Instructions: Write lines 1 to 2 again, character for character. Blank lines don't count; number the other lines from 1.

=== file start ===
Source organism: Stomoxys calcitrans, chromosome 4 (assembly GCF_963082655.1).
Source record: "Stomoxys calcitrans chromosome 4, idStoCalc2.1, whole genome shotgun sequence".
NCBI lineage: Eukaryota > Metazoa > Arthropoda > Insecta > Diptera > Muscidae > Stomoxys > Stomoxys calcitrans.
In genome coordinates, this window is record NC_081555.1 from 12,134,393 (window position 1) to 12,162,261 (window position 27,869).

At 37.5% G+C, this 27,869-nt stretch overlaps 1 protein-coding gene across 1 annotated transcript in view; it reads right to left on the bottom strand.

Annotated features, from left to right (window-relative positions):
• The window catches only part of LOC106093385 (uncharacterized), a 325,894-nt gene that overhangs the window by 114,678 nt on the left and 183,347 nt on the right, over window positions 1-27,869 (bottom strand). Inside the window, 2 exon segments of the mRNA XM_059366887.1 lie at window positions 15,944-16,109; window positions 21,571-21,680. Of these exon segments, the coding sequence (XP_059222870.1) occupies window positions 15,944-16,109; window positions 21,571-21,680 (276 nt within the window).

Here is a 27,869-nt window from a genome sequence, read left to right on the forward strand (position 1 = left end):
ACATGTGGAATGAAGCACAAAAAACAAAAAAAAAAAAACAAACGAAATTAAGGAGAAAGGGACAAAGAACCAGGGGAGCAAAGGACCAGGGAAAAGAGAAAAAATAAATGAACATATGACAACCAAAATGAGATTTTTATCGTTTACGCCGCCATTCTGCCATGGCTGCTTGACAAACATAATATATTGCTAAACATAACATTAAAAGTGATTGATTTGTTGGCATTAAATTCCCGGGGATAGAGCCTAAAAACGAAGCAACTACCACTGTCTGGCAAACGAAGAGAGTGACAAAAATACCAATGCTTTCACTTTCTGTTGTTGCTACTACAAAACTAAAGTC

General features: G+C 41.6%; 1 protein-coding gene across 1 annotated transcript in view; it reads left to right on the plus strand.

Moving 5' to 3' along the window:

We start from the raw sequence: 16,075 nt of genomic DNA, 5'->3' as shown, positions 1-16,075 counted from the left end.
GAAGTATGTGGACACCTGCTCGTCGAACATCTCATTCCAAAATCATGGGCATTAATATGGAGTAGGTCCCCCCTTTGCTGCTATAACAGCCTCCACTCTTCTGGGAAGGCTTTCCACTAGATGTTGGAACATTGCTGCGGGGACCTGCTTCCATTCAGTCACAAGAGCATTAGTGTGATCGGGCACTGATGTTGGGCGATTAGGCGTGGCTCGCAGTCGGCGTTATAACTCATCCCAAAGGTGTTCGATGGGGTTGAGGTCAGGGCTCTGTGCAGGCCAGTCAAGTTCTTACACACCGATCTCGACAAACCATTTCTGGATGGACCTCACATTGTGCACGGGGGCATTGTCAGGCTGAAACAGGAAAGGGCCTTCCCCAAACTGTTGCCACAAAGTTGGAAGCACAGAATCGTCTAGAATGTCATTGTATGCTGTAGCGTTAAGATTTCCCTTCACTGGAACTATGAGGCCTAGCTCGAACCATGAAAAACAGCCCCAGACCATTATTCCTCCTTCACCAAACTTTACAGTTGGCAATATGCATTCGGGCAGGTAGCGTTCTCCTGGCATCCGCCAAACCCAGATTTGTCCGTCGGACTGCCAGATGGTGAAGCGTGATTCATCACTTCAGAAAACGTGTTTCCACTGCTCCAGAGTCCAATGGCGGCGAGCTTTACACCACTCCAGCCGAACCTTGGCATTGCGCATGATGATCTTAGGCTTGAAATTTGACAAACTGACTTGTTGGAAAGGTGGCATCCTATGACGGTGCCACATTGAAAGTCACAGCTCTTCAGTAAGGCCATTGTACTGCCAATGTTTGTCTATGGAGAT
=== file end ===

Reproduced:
Source organism: Stomoxys calcitrans, chromosome 4 (assembly GCF_963082655.1).
Source record: "Stomoxys calcitrans chromosome 4, idStoCalc2.1, whole genome shotgun sequence".